Elephants in my plunge pool

Posted by Elise Kirsten on 20 May 2019

My eyes shot open. It was pitch black and I was cocooned under voluminous mosquito netting in an exquisite four-poster bed that rested in my lodge on the lip of a rocky incline, high above the Chobe River floodplain.

It would usually take a thunderclap of significant proportions to rouse me from my slumber (especially in a bed as comfortable as this) and even the heavens’s most violent attempt may not be enough once I’m asleep.

What woke me this night was the sound of a roaring lion (more dangerous than thunder I believe). Or was it? I stared into black nothingness, listening intently.

I heard the sound of bubbles being blown in liquid. It reminded me of pushing air through a straw into a milkshake as a child. It wasn’t a lion I’d heard but the grumbling of an elephant, which was now taking liberties in my plunge pool.

View over the Chobe River Valley from a suite at Ngoma Safari Lodge. Image credit: African Albida Tourism

I jumped out of bed and opened the curtain a crack, and my eyes adjusted to the dark just in time to catch a glimpse of a large shadow moving away into the inky black.

I was staying at the Ngoma Safari Lodge, a heavenly retreat in northern Botswana and part of the Africa Albida Tourism portfolio, in the game-rich Chobe Forest Reserve, right outside the Chobe National Park.

When I woke in the morning (to find my plunge pool half empty) I bravely made use of the outside shower knowing that at any moment I may be trapped, naked, in the rounded ‘cubical,’ as the likelihood of stumbling across ellies in these unfenced parts is rather high.

My plunge pool was rather empty after an elephant used it for refreshment. Image credit: Elise Kirsten

Still, I couldn’t resist. The view over the floodplain reminded me of one of the opening scenes of Disney’s Lion King and the possibility of being trapped in the buff by a pachyderm would make a more interesting tale than had I just made use of the luxurious indoor ablutions.

Birds high above the valley floor swooped below me. Zebra and impala grazed in groups far below as the light crept over the plain illuminating the landscape.

The view from Ngoma Safari Lodge in Botswana over the Chobe floodplain towards Namibia. Image credit: Elise Kirsten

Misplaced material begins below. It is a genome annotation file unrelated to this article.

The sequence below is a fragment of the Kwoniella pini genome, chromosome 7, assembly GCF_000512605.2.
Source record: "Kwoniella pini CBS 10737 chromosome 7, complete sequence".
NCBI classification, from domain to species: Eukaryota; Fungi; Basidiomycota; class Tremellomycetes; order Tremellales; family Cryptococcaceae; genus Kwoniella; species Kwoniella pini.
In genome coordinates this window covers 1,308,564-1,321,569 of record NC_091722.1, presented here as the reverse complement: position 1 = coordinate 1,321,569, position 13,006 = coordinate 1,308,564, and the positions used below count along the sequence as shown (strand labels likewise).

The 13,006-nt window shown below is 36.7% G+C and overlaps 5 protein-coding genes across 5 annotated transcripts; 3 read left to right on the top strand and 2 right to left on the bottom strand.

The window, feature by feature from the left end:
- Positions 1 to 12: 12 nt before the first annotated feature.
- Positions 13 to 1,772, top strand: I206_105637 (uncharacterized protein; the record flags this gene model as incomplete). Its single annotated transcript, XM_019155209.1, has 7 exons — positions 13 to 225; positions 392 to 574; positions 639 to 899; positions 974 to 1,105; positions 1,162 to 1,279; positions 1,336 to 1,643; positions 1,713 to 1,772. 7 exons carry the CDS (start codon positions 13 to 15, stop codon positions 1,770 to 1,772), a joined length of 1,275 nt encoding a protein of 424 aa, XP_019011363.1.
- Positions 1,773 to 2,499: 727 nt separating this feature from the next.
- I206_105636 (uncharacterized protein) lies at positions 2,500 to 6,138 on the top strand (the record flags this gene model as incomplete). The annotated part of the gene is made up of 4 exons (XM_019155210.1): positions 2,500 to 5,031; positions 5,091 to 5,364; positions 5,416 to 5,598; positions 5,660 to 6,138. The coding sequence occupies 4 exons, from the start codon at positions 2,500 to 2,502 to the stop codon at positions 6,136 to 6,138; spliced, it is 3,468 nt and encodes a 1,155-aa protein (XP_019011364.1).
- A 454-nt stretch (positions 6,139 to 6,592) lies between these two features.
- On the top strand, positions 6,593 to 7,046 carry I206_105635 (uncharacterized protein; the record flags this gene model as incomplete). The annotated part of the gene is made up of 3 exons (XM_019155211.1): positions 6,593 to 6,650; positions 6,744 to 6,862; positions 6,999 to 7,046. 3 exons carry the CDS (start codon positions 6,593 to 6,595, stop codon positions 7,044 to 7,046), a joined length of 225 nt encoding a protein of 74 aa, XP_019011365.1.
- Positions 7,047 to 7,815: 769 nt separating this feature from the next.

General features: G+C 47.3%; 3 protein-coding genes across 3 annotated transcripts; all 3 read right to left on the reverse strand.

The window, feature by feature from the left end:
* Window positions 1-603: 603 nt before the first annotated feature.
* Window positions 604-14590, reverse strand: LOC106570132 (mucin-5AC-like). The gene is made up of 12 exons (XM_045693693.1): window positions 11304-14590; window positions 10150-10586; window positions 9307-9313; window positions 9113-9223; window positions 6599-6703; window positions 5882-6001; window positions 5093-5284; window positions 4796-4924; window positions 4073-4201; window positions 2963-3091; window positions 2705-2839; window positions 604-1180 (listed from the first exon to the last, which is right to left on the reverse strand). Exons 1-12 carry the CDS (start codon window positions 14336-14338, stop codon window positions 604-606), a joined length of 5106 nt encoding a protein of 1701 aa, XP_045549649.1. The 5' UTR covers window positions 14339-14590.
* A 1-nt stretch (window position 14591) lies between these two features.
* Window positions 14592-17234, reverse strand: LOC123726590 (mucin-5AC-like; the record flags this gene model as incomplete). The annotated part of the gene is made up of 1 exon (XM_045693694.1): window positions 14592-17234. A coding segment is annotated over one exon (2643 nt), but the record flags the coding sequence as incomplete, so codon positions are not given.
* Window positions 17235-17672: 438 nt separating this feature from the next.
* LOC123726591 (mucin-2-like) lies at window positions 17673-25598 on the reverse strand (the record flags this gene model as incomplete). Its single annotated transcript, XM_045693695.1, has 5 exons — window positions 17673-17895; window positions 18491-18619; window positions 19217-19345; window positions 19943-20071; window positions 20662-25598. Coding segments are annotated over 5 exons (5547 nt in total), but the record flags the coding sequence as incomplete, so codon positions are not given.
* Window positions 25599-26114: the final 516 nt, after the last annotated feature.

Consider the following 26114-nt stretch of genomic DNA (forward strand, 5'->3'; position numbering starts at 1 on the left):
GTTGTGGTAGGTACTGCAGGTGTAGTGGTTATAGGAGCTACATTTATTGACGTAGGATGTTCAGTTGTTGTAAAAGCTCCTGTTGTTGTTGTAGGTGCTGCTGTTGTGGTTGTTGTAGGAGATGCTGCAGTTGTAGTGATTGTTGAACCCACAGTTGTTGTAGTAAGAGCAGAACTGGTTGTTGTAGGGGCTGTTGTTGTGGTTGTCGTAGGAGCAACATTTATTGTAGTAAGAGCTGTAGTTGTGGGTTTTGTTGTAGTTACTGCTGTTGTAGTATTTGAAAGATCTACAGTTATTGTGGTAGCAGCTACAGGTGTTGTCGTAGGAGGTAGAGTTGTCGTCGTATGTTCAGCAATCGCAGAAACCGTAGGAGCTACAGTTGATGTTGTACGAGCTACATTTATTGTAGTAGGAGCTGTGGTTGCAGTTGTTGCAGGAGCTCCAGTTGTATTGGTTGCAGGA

After an elephant-free shower and indulgent breakfast we headed for Kasane where we’d make our way down to the water’s edge for a morning on the Chobe River. It’s here, floating next to banks with long grass that we began our count and soon gave up, as we passed family after family of elephants. Our group of six saw roughly a thousand (we lost count) over the course of two days.

Elephants grazing, elephants swimming, elephants walking, elephants covering themselves in mud or rolling around in it in what appeared to be sheer delight, with all fours held out towards the heavens.

One of the many elephants we saw in Chobe along the river. Image credit: Elise Kirsten

We enjoyed a lazy lunch on the boat (a picnic packed by the lodge) watching the playful creatures, which can weigh up to six tons, and then made our way around Sedudu Island, in the middle of this section of river, on a loop back. We passed a group of hippos – one put on a show for us by launching into the water from the island – and a small croc, and we were hoping to spot a malachite kingfisher. To my surprise, as I looked up at the rushes on our right, a brightly coloured little bird matching its description took flight. ‘This is the life,’ I thought.

One of the ladies in our group sips a pink gin on our cruise down the Chobe River. Image credit: Elise Kirsten

After a morning on the water, we were driven back to Ngoma Lodge in one of its game drive vehicles through the Chobe National Park. Our guide, Johanne Metengu, was extremely informative and pointed out so many interesting facts they could be chronicled in a small book.

Driving through Chobe National Park. Image credit: Elise Kirsten

I learnt that guinea fowl, hornbills and baboons all eat from elephant dung and saw jackalberry, fever-berry and waterberry trees, as well as the iconic African baobabs. We came across giraffe, puku (small antelope), impala, elephants and more elephants, black-backed jackal, buffalo, kudu, red lechwe, warthog, zebra, and Peter’s epaulatted fruit bat.

Back at the lodge we enjoyed our second scrumptious evening meal accompanied by red wine and I marvelled at the quality of the food. Up on this rise with the warm evening air and stars twinkling above the floodplain, the conversation, the sounds of nature and the setting were all perfect.

Getting there

We flew SA Airlink from Johannesburg to Kasane (about R3,654 one way as part of a round trip ticket). Ngoma Safari Lodge sent a driver to collect us from Kasane airport and transfer us to the lodge, which is 56km away.

Cost

Green season (1 Jan- 31 Mar 2019 and 1 Dec – 31 December 2019) $395 (about R5,670) per person sharing;
Shoulder season (1 Apr – 30 Jun 2019 and 1 Nov – 30 nov 2019) $506 (about R7,265) per person sharing;
High season ( 1 Jul – 31 Oct 2019) $682 (about R 9,790) per person sharing.
Annual ‘pay for two nights stay for 3’ is available from 15 Nov 2019 – 31 Jan 2020 (excluding 20 Dec 2019 – 6 Jan 2020).

Contact

Africa Albida Tourism africaalbidatourism.com

Need to know

This is a malarial area, so take the necessary precautions.

Muddy ellies enjoying time in the Chobe River. Image credit: Image credit: Elise Kirsten

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